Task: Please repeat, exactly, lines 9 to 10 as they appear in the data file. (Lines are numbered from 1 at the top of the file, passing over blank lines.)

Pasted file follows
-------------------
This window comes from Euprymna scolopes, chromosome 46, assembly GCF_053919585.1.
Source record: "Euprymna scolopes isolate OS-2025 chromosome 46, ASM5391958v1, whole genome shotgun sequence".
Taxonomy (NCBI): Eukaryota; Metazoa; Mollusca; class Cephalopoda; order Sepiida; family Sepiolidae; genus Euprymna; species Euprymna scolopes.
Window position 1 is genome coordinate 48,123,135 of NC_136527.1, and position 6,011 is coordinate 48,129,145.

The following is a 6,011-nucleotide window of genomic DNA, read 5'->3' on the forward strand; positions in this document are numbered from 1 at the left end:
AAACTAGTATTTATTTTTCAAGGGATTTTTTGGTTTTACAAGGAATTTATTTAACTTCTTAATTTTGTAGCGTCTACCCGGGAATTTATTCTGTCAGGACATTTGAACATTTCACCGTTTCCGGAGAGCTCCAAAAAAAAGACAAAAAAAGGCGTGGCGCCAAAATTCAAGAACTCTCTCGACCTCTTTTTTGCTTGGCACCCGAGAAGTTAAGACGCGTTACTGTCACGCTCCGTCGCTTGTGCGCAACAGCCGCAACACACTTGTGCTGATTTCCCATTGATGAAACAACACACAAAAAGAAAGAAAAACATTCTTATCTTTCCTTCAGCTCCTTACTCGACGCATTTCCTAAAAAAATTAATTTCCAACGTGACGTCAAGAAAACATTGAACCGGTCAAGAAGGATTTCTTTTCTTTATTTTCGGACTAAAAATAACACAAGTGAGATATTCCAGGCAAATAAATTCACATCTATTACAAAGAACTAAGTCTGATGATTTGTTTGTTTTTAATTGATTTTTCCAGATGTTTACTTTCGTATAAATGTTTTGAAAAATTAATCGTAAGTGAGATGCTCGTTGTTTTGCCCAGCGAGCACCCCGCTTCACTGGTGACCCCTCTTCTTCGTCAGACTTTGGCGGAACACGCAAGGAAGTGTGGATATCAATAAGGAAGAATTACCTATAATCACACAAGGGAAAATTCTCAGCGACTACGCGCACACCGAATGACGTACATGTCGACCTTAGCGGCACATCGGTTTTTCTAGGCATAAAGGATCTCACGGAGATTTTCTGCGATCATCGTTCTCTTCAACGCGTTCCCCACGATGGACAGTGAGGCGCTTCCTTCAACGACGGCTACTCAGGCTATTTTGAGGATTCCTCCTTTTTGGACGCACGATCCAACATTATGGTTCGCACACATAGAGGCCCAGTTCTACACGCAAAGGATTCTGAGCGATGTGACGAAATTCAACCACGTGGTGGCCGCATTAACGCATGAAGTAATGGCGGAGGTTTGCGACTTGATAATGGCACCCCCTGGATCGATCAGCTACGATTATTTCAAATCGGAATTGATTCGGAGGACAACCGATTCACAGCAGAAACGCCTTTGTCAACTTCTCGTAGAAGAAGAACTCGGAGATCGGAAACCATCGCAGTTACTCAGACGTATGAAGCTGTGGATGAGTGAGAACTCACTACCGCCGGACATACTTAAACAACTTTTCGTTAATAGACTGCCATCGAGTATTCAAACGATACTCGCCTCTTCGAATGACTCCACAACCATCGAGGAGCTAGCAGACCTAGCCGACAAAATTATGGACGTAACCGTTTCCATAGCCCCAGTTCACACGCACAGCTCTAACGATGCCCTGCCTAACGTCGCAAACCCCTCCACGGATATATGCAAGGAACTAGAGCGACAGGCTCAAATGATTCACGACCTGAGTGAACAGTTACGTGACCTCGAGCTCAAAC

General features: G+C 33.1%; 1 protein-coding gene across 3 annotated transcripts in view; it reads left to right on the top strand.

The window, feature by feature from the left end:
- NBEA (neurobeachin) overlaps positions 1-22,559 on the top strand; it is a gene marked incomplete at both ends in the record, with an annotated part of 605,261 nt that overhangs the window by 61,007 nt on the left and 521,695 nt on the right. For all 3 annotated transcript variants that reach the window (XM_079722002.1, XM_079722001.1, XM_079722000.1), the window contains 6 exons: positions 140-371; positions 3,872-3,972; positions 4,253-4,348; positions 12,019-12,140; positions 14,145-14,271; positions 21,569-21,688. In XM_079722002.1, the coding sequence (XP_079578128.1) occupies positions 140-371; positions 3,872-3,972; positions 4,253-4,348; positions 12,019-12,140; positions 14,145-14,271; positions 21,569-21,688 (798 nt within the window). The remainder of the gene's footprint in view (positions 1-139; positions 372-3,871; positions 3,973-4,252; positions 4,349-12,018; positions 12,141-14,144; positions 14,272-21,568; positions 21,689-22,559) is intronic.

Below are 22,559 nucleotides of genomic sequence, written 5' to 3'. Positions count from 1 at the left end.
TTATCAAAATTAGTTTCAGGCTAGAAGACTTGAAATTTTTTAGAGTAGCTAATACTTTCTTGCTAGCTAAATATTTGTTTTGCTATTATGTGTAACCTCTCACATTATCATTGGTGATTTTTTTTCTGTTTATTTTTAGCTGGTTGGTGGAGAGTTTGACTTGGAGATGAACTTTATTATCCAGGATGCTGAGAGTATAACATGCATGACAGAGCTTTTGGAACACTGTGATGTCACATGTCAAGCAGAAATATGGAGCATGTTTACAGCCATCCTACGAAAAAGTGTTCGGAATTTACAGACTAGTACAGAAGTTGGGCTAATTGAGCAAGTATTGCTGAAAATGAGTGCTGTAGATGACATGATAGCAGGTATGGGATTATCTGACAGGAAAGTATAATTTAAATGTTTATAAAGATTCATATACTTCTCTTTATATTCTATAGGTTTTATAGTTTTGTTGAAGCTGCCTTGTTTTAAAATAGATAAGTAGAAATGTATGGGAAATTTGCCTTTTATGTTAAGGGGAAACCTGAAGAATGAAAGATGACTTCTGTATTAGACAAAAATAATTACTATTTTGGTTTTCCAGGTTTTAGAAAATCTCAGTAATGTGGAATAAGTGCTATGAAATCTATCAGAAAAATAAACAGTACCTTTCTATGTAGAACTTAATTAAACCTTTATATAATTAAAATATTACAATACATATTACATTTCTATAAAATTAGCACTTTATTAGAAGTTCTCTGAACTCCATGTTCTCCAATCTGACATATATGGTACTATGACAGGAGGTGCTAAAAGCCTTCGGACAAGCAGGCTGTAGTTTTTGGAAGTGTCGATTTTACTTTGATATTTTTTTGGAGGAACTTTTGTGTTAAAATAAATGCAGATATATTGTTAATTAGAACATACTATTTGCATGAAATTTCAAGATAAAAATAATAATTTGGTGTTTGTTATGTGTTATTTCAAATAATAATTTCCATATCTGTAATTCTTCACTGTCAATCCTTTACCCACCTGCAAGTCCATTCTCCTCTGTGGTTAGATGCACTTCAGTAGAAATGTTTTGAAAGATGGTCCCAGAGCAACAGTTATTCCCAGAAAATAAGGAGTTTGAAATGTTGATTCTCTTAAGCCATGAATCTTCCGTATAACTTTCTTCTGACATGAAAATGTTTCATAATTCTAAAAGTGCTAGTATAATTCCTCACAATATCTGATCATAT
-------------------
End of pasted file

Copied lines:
- NBEA (neurobeachin) overlaps positions 1-22,559 on the top strand; it is a gene marked incomplete at both ends in the record, with an annotated part of 605,261 nt that overhangs the window by 61,007 nt on the left and 521,695 nt on the right. For all 3 annotated transcript variants that reach the window (XM_079722002.1, XM_079722001.1, XM_079722000.1), the window contains 6 exons: positions 140-371; positions 3,872-3,972; positions 4,253-4,348; positions 12,019-12,140; positions 14,145-14,271; positions 21,569-21,688. In XM_079722002.1, the coding sequence (XP_079578128.1) occupies positions 140-371; positions 3,872-3,972; positions 4,253-4,348; positions 12,019-12,140; positions 14,145-14,271; positions 21,569-21,688 (798 nt within the window). The remainder of the gene's footprint in view (positions 1-139; positions 372-3,871; positions 3,973-4,252; positions 4,349-12,018; positions 12,141-14,144; positions 14,272-21,568; positions 21,689-22,559) is intronic.

Below are 22,559 nucleotides of genomic sequence, written 5' to 3'. Positions count from 1 at the left end.